Leadership is hard, and so is life. That doesn’t mean you shouldn’t pursue it or give up, because failure is not final. As I wrote in Building the Best, Failure is a part of leadership, which means failure must become feedback. When you make mistakes, please don’t beat yourself up, learn from them. If leadership were easy, everyone would be doing it. 

Failure is not final, failure is feedback.

One of the best methods of learning from your failures or experiencing the mistakes of others is to keep what I call a Personal Leadership Guide or “PLG” The idea behind the “PLG” is to have a folder on your favorite note-taking app or a notebook and anytime you experience something you want to remember about successful leadership you write it down. Then at the end of each year, you pull out the 5 to 7 most important lessons from that year and review it.  

Then you rinse and repeat.

3. Act With Urgency, But Remain Patient

The essential part of perseverance is continuing to take the next step forward despite the difficulty. I have learned that good leaders start with a sense of urgency but allow that urgency to turn into complacency. They quit taking steps forward because they lose patience. The best leaders think and act differently. They have a growth mindset, act urgently, yet remain exceptionally patient.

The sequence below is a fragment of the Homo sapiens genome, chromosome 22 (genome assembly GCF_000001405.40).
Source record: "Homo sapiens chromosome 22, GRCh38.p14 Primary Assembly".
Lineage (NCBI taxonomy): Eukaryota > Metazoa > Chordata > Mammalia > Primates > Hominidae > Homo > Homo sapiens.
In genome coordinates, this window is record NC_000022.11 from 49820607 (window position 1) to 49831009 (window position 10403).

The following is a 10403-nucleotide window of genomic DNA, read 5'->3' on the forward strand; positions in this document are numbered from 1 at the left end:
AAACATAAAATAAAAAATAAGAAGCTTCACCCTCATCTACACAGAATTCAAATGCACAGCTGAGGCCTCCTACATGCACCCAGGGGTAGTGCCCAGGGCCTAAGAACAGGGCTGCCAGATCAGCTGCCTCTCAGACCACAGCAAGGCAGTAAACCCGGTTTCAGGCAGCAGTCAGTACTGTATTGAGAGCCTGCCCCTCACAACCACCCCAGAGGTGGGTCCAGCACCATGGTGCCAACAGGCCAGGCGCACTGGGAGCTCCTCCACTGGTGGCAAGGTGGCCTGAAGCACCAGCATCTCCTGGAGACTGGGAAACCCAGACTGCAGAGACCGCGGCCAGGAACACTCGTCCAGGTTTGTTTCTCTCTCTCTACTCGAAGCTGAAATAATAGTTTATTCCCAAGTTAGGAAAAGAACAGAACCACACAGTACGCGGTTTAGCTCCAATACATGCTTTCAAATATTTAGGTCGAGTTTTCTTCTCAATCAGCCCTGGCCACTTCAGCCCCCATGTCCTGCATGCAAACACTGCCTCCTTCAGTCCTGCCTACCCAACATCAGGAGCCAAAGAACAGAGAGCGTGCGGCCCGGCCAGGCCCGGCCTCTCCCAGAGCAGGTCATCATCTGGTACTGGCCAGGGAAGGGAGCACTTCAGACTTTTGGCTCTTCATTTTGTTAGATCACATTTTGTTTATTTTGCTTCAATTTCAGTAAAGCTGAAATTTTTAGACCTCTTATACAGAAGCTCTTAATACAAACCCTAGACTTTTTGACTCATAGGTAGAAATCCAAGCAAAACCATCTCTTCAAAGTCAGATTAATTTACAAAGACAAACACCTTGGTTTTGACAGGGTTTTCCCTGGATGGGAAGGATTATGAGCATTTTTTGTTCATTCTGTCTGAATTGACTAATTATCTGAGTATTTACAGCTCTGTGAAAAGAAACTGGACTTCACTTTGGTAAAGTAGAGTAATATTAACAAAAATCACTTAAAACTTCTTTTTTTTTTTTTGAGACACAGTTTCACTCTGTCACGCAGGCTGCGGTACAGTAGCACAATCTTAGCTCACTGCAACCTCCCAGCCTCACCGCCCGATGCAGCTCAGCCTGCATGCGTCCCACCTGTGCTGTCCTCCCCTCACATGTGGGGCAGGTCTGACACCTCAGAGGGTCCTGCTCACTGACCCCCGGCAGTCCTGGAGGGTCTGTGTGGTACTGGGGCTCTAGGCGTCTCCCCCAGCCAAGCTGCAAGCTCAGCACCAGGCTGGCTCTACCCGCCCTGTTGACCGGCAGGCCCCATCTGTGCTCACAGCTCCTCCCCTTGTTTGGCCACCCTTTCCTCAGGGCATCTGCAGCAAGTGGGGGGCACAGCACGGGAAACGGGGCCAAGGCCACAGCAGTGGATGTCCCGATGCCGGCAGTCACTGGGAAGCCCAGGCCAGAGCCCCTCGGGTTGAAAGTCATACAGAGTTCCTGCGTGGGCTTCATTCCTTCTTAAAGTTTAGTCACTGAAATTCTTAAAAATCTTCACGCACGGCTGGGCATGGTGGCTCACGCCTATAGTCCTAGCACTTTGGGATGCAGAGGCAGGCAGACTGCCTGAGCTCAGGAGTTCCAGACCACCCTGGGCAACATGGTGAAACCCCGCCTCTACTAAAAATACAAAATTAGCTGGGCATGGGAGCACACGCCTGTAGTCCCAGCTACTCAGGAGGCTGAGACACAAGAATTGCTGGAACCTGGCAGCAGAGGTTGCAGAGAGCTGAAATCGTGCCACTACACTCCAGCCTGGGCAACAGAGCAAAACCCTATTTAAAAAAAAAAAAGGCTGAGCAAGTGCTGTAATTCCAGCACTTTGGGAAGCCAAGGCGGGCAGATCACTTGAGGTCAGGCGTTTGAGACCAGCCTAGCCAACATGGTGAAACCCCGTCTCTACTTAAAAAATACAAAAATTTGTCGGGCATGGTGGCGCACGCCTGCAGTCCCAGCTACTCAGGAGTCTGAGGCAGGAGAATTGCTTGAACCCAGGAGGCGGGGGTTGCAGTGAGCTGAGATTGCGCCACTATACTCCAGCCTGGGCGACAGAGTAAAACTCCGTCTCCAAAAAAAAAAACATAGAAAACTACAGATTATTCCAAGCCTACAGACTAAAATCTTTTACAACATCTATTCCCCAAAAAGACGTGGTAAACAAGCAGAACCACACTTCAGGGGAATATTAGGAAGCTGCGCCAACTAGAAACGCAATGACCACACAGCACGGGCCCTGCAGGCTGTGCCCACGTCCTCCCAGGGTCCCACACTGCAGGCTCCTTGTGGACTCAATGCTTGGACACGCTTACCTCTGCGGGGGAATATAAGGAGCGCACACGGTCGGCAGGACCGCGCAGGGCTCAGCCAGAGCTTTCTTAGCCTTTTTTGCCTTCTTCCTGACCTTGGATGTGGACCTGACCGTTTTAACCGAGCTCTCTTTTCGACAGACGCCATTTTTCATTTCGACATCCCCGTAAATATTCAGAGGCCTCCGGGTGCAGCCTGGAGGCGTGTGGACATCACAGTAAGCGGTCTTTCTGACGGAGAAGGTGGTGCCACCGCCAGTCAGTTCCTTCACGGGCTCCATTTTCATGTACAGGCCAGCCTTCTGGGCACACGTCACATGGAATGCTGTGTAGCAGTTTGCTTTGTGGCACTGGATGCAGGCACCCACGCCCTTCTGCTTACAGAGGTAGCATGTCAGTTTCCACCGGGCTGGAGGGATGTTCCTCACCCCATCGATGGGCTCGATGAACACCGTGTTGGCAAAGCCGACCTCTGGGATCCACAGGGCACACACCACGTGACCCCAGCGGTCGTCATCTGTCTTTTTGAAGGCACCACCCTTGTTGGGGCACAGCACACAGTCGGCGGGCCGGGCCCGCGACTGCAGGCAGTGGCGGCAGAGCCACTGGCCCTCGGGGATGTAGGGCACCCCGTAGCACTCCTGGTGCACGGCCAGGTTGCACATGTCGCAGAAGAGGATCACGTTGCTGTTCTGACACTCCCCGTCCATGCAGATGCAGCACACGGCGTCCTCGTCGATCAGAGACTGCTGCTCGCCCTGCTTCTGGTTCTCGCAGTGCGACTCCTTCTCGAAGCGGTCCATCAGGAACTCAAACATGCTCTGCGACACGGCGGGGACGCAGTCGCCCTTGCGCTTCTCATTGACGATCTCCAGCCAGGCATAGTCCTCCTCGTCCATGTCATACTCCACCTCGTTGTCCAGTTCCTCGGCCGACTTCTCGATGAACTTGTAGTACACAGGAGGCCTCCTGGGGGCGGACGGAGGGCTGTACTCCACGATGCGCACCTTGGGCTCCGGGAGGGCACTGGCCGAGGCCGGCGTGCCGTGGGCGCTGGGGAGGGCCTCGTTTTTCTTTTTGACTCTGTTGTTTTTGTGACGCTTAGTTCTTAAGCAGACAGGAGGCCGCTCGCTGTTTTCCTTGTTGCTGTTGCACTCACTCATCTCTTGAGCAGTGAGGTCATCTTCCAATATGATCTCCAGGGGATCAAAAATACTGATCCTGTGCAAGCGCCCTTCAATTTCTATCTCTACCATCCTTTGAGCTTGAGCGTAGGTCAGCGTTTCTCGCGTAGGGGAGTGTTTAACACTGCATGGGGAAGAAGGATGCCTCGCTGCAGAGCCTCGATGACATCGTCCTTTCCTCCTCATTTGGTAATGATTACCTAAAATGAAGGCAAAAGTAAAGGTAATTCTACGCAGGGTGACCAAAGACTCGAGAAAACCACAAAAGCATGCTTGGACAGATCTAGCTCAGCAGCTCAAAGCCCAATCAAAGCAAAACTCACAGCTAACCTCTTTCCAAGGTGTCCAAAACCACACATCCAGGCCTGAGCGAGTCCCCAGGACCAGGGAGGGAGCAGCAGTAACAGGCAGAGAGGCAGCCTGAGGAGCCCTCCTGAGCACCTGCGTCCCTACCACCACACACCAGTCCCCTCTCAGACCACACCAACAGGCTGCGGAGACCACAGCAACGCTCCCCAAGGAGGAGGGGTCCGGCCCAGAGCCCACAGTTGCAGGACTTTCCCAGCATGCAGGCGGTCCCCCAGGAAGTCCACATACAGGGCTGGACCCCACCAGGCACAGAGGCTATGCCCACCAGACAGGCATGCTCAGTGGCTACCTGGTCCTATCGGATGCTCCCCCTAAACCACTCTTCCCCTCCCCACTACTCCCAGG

The best leaders have a growth mindset, act urgently, yet remain exceptionally patient. 

Even though most people can agree with this because they have heard “patience is a virtue their whole life, most people don’t live it out.  

I ask leaders I coach each week the same question I want you to ask yourself today; “did you act urgently this week yet remain exceptionally patient?”

Closing

Perseverance and the shameless refusal to quit is an essential leadership skill. It’s often what separates those that achieve success for themselves and their team. 

Whether the skill of perseverance comes easy to you are not, the best part is we can develop and get better. I hope the next time you want to quit or give up, you will first think about the story of the frogs. Do you want to be the kind of leader who gives us and dies or the kind of frog that turns milk into butter?

The choice is yours, and your team counts on you to make the right decision. 

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About the Author John Eades is the CEO of LearnLoft, a leadership development company helping executives and managers to lead their best. He was named one of LinkedIn’s Top Voices in Management & Workplace. John is also the author of Building the Best: 8 Proven Leadership Principles to Elevate Others to Success. You can follow him on Instagram @johngeades.

Why Great Leaders Know Teamwork is a Key to Their Success

Conceptual for brainstorming and teamwork